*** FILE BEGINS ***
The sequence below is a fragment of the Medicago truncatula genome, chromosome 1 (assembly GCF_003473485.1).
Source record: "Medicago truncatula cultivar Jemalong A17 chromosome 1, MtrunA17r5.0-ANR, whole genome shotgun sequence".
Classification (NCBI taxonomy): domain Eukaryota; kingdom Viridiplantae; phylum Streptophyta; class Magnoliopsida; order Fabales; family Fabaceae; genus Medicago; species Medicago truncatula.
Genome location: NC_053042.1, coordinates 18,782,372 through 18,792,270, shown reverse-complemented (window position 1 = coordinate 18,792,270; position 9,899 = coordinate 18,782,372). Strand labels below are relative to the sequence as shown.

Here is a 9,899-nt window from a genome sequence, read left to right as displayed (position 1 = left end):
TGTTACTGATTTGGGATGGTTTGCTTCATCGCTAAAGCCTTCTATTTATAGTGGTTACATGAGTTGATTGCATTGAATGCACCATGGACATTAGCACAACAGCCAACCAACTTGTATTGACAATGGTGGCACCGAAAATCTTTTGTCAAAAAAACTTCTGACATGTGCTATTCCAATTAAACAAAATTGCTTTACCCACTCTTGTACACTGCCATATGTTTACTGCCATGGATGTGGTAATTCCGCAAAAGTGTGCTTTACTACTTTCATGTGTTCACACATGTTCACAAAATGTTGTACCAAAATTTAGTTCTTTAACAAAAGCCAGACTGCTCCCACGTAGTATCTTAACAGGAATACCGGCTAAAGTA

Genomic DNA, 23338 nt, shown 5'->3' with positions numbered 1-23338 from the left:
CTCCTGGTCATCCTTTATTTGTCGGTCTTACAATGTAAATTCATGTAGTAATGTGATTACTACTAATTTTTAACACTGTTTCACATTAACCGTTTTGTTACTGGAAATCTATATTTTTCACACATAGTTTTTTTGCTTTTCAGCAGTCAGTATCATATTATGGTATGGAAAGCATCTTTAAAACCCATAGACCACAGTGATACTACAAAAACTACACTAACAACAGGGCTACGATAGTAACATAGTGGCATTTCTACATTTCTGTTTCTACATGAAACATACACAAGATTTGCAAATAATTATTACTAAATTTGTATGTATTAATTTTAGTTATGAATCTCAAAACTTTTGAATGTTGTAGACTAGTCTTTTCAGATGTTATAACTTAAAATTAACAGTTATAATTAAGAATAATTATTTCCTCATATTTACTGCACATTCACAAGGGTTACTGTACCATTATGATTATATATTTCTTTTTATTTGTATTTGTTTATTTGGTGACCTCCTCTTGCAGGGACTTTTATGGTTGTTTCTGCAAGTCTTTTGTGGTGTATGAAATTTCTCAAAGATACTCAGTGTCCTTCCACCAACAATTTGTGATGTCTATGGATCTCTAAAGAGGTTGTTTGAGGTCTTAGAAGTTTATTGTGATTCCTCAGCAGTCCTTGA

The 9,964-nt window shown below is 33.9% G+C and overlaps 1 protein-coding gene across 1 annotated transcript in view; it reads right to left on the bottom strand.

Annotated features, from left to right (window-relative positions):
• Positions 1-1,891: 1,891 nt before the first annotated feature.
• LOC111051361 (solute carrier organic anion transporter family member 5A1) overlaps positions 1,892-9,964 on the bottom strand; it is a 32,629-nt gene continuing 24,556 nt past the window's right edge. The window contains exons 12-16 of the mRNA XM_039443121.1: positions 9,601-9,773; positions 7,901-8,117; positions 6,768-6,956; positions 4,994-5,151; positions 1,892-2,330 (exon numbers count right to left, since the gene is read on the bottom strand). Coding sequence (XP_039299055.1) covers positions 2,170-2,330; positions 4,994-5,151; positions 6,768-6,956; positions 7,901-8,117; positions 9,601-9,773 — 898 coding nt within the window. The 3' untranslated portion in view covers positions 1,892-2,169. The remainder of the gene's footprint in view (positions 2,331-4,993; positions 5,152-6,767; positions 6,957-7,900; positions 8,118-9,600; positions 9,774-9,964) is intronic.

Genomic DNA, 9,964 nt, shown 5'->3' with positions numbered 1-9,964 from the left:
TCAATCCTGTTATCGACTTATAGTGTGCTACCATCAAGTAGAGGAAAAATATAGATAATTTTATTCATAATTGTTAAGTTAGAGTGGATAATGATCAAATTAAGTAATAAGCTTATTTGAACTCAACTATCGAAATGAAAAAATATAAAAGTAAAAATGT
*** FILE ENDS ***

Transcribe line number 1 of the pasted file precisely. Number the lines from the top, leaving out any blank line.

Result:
The sequence below is a fragment of the Medicago truncatula genome, chromosome 1 (assembly GCF_003473485.1).